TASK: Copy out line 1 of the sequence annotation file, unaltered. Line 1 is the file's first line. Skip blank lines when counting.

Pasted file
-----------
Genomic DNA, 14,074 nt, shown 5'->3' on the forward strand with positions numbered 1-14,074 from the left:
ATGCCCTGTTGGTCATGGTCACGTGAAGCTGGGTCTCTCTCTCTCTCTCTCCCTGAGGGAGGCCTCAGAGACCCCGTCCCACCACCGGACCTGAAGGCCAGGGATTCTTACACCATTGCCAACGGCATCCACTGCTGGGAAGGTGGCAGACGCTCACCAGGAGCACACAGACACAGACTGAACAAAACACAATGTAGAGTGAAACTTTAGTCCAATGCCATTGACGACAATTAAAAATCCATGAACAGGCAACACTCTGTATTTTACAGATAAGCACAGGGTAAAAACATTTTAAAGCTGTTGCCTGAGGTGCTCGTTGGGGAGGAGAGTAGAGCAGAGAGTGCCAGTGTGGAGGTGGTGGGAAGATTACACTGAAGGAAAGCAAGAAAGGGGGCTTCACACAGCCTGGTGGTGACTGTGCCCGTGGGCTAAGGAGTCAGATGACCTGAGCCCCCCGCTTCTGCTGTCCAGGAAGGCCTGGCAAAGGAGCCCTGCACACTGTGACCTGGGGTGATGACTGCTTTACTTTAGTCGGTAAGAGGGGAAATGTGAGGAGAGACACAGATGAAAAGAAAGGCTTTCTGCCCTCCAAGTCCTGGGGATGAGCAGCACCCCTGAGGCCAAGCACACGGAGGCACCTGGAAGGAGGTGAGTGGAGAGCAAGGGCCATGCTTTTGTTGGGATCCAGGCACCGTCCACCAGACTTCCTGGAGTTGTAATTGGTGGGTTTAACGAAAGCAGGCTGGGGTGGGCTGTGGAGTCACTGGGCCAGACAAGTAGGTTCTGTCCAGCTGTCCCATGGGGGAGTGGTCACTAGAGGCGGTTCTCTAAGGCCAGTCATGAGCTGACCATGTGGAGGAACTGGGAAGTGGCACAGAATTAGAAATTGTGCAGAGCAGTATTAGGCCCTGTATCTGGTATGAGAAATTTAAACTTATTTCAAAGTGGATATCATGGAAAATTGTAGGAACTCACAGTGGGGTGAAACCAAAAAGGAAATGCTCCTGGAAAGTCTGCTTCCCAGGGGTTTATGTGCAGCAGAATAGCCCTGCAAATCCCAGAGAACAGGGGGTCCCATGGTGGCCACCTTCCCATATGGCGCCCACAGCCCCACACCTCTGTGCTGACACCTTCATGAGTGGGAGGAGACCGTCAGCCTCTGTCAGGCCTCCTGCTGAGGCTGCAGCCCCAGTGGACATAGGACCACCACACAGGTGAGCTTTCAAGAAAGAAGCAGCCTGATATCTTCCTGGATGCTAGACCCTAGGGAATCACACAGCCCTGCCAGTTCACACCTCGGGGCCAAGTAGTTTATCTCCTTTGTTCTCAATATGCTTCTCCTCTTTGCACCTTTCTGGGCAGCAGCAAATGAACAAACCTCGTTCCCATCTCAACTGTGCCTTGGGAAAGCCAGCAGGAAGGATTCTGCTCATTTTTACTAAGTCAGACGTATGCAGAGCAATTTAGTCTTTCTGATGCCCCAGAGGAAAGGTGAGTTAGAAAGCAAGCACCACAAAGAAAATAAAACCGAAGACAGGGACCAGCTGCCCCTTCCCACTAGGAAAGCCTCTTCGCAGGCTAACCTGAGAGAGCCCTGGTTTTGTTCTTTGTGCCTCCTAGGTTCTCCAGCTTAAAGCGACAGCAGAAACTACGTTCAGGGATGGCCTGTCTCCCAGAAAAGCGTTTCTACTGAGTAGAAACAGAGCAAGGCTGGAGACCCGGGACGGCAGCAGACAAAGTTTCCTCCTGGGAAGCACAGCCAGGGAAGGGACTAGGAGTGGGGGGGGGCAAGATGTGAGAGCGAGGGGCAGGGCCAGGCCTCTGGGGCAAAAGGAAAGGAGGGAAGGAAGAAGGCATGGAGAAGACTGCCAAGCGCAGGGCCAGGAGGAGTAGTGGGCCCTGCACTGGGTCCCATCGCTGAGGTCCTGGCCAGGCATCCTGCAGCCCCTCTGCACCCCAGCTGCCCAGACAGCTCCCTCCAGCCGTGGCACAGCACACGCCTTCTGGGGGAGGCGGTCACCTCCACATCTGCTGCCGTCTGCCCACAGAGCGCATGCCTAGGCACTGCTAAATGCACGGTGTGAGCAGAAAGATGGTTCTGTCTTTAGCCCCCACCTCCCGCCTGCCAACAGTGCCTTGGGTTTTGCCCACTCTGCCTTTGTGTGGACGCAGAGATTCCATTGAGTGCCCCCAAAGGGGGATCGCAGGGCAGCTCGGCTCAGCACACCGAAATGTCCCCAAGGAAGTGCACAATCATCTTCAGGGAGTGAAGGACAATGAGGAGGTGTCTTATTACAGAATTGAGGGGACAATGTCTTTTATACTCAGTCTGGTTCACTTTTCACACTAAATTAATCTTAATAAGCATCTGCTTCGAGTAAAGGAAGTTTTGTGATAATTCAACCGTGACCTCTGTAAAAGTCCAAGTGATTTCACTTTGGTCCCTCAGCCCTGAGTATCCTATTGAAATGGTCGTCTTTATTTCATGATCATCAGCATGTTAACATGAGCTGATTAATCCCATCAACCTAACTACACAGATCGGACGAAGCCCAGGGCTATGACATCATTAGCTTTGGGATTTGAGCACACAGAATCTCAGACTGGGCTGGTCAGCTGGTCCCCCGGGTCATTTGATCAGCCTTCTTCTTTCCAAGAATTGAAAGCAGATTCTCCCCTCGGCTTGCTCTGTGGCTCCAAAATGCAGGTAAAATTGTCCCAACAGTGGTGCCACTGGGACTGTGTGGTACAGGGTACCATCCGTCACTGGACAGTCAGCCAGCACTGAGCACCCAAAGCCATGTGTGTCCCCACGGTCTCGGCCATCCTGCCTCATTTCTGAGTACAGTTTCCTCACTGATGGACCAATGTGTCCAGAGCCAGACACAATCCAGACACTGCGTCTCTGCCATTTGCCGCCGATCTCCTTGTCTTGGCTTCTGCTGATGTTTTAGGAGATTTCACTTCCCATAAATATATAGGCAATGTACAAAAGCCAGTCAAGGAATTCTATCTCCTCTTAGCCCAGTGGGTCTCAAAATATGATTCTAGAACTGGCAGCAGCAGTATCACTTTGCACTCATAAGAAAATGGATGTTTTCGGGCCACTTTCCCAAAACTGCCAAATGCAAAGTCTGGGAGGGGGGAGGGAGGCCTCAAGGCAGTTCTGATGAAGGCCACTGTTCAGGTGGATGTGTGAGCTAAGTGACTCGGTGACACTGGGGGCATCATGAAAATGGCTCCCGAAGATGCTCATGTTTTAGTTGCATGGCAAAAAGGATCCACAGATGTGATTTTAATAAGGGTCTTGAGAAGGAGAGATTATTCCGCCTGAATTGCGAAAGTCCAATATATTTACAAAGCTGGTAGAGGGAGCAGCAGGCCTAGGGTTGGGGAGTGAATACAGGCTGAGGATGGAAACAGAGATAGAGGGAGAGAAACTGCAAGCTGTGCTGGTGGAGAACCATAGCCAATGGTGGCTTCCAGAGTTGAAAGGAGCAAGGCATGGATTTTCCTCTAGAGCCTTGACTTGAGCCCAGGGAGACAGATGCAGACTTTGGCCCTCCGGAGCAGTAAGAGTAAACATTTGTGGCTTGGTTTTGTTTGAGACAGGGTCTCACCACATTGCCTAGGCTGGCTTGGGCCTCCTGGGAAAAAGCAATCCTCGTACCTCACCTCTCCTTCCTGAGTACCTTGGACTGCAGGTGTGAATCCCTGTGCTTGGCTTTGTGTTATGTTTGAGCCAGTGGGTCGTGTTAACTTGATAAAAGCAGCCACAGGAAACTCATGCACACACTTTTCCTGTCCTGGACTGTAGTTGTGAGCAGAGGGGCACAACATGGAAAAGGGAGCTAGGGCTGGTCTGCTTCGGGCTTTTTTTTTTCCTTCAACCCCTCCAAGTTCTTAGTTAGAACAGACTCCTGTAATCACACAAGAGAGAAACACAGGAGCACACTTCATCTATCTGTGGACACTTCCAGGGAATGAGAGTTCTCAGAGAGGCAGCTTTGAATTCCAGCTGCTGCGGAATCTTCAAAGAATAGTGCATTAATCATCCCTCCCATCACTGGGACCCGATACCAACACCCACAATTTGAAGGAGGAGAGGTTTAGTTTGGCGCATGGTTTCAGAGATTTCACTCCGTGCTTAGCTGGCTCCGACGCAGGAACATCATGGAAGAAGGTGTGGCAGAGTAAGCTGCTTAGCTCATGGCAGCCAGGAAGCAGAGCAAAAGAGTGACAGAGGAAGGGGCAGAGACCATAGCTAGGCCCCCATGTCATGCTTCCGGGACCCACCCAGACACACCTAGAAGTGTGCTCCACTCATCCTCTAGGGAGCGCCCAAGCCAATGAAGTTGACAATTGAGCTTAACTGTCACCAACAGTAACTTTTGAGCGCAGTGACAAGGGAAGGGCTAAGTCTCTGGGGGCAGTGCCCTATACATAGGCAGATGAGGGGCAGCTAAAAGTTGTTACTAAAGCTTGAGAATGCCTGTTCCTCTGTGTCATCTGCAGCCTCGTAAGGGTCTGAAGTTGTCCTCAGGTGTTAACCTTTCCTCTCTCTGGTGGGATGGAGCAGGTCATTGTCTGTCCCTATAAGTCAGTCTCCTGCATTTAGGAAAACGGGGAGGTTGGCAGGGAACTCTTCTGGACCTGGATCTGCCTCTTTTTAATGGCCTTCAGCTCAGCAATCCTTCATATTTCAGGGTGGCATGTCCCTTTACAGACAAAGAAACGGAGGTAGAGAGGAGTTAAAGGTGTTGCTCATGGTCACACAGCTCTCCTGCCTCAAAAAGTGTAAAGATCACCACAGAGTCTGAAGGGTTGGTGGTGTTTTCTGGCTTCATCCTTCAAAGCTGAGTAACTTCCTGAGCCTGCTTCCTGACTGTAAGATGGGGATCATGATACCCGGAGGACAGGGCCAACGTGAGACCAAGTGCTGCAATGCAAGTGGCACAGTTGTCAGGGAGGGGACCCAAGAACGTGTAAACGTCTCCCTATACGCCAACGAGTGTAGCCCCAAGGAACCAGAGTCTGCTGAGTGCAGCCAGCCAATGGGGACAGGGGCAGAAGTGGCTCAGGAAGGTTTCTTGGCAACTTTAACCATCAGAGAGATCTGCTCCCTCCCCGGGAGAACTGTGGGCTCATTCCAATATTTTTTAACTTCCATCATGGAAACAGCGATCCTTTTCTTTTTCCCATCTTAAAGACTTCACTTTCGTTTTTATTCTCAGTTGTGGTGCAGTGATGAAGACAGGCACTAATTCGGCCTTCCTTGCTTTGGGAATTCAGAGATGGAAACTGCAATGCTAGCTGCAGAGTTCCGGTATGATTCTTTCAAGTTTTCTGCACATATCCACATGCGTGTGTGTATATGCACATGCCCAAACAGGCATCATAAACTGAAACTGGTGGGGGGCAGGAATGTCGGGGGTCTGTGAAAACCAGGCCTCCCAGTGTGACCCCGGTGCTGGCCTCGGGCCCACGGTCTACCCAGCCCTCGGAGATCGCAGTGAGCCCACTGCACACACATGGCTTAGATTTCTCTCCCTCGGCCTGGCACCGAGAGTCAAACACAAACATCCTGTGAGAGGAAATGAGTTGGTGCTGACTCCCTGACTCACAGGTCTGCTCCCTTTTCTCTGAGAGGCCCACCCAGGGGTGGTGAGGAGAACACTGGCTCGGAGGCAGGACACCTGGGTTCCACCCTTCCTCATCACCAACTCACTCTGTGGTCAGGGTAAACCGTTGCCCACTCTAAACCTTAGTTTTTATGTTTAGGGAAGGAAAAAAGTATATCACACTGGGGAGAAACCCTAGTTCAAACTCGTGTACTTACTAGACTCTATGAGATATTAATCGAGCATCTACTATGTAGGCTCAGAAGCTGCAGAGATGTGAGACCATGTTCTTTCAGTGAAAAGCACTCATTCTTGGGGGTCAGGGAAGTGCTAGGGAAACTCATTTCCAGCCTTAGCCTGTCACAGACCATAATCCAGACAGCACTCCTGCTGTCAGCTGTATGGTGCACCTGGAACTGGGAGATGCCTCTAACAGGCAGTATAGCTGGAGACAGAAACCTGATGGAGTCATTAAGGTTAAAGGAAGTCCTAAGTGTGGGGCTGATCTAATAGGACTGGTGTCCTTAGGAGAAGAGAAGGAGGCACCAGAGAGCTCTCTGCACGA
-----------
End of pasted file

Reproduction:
Genomic DNA, 14,074 nt, shown 5'->3' on the forward strand with positions numbered 1-14,074 from the left: